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Ann Hutchinson answered Hester Art thou Arthur Dimmesdale aspect beauty beheld beneath bosom breast brook brought cerns character child clergyman cried Custom-House dark deep Dimmes Dimmesdale's Dost thou earth earthly England evil eyes face fancy father felt forest gaze gleam Governor Bellingham grave gray guilty hand hath head heart heaven Hester Prynne hither human ignominy imagine impulse infant intel kind King's Chapel knew laughed light likewise little Pearl look magistrates man's market-place mind minister minister's Mistress Hibbins moral murmur nature never Old Manse old Roger Chillingworth once pale passed passion physician pillory poor Prynne's Puritan Reverend Roger Chilling scaffold scarlet letter scene secret seemed seen shadow shame smile solemn sorrow soul speak spect spirit step stood strange sunshine sympathy thee thou hast thought tion token torture town tremulous truth venerable voice whispered wild Wilt thou woman yonder young
Page 193 - My old faith, long forgotten, comes back to me, and explains all that we do, and all we suffer. By thy first step awry thou didst plant the germ of evil ; but since that moment, it has all been a dark necessity. Ye that have wronged me are not sinful, save in a kind of typical illusion ; neither am I fiend-like, who have snatched a fiend's office from his hands. It is our fate. Let the black flower blossom as it may I Now go thy ways, and deal as thou wilt with yonder man.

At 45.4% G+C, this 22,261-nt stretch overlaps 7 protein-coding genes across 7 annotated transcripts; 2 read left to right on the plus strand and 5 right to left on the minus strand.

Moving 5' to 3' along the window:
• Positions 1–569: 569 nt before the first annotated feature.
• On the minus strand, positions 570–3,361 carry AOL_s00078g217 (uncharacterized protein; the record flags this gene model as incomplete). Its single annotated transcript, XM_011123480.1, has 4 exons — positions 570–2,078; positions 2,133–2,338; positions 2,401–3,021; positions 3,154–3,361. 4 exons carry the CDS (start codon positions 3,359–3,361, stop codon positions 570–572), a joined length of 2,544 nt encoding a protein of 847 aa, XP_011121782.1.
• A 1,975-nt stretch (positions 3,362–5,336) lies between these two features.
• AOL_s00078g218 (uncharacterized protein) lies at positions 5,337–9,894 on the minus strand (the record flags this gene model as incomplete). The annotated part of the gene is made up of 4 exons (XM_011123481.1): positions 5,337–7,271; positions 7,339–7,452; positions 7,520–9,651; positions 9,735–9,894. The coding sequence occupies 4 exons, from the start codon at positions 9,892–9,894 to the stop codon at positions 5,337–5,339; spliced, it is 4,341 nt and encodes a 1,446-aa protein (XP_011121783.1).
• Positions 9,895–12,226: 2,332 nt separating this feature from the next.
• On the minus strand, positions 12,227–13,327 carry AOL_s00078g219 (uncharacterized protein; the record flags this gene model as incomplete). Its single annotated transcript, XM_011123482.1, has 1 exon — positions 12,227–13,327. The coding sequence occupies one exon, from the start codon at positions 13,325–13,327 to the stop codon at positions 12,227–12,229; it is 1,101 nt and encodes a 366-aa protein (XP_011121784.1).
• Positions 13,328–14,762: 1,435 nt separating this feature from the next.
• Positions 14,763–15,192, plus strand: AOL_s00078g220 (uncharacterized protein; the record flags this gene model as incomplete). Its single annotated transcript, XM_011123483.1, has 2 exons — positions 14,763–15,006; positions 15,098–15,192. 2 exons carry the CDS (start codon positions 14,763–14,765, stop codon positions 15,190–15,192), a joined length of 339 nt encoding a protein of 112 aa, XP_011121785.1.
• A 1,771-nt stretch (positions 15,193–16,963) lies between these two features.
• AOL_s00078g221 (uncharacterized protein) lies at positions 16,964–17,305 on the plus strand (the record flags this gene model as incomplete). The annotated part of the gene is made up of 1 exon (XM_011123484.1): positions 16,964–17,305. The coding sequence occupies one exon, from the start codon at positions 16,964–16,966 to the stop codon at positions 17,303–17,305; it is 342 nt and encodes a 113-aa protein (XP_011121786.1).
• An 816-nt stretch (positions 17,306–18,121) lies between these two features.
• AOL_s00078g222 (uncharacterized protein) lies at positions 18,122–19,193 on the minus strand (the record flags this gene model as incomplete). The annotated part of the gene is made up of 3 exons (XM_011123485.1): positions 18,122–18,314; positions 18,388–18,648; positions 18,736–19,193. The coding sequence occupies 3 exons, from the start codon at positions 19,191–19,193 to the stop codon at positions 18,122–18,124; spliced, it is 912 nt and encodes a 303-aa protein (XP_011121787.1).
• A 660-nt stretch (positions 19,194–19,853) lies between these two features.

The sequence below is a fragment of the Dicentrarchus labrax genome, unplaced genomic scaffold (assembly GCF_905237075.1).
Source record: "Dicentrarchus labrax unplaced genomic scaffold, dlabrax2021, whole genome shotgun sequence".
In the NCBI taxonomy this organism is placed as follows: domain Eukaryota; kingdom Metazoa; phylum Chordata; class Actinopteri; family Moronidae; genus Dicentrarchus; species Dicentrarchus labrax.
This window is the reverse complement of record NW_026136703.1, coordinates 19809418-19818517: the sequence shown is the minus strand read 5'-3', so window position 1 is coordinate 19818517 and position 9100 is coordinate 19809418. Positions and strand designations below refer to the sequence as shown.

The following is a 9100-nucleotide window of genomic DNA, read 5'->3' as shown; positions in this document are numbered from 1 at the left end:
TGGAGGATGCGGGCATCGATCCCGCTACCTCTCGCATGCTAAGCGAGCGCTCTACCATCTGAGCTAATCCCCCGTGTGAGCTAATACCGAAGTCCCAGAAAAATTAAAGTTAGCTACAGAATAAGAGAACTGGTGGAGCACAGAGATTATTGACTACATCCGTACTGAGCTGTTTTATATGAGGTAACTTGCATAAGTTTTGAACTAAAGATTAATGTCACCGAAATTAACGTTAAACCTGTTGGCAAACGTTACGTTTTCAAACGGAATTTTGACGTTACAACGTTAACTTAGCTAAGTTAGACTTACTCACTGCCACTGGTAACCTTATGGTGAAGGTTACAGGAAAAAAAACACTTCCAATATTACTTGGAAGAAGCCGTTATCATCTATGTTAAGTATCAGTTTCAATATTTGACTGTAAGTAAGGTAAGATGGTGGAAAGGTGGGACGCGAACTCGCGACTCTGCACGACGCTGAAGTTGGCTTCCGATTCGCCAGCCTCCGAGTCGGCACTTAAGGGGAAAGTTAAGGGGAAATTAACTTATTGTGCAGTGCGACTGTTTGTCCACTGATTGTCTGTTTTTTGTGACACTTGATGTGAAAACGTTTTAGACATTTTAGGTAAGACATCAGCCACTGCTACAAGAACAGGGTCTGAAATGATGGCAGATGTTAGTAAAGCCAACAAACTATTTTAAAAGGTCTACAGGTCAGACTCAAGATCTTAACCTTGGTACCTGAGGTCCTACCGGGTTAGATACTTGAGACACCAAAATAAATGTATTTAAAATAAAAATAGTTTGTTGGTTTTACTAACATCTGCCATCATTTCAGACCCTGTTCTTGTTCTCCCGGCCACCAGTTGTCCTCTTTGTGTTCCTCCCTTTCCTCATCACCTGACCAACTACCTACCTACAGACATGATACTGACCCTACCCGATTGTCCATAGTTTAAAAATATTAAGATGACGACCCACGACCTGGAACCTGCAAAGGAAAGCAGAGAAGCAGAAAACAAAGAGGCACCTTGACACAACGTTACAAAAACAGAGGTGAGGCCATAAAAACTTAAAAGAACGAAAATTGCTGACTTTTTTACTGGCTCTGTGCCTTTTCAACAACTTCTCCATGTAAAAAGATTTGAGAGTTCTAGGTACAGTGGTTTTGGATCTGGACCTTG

Page 238 - No man, for any considerable period, can wear one face to himself, and another to the multitude, without finally getting bewildered as to which may be the true.
Page 44 - This warmer light mingles itself with the cold spirituality of the moonbeams, and communicates, as it were, a heart and sensibilities of human tenderness to the forms which fancy summons up. It converts them from snow-images into men and women.
Page 8 - Some authors, indeed, do far more than this, and indulge themselves in such confidential depths of revelation as could fittingly be addressed, only and exclusively, to the one heart and mind of perfect sympathy; as if the printed book, thrown at large on the wide world, were certain to find out the divided segment of the writer's own nature, and complete his circle of existence by bringing him into communion with it.
Page 45 - A better book than I shall ever write was there ; leaf after leaf presenting itself to me, just as it was written out by the reality of the flitting hour, and vanishing as fast as written, only because my brain wanted the insight and my hand the cunning to transcribe it.
Page 94 - Women derive a pleasure, incomprehensible to the other sex, from the delicate toil of the needle. To Hester Prynne it might have been a mode of expressing and therefore soothing, the passion of her life.
Page 280 - Thanks be to Him who hath led me hither ! " answered the minister. Yet he trembled, and turned to Hester with an expression of doubt and anxiety in his eyes, not the-less evidently betrayed, that there was a feeble smile upon his lips. " Is not this better," murmured he, " than what we dreamed of in the forest ?
Page 215 - I did know it ! Was not the secret told me, in the natural recoil of my heart, at the first sight of him, and as often as I have seen him since ? Why did I not understand...
Page 191 - Dost thou remember me, Hester, as I was nine years agone ? Even then, I was in the autumn of my days, nor was it the early autumn. But all my life had been made up of earnest, studious, thoughtful, quiet years, bestowed faithfully for the increase of mine own knowledge, and faithfully, too, though this latter object was but casual to the other — faithfully for the advancement of human welfare.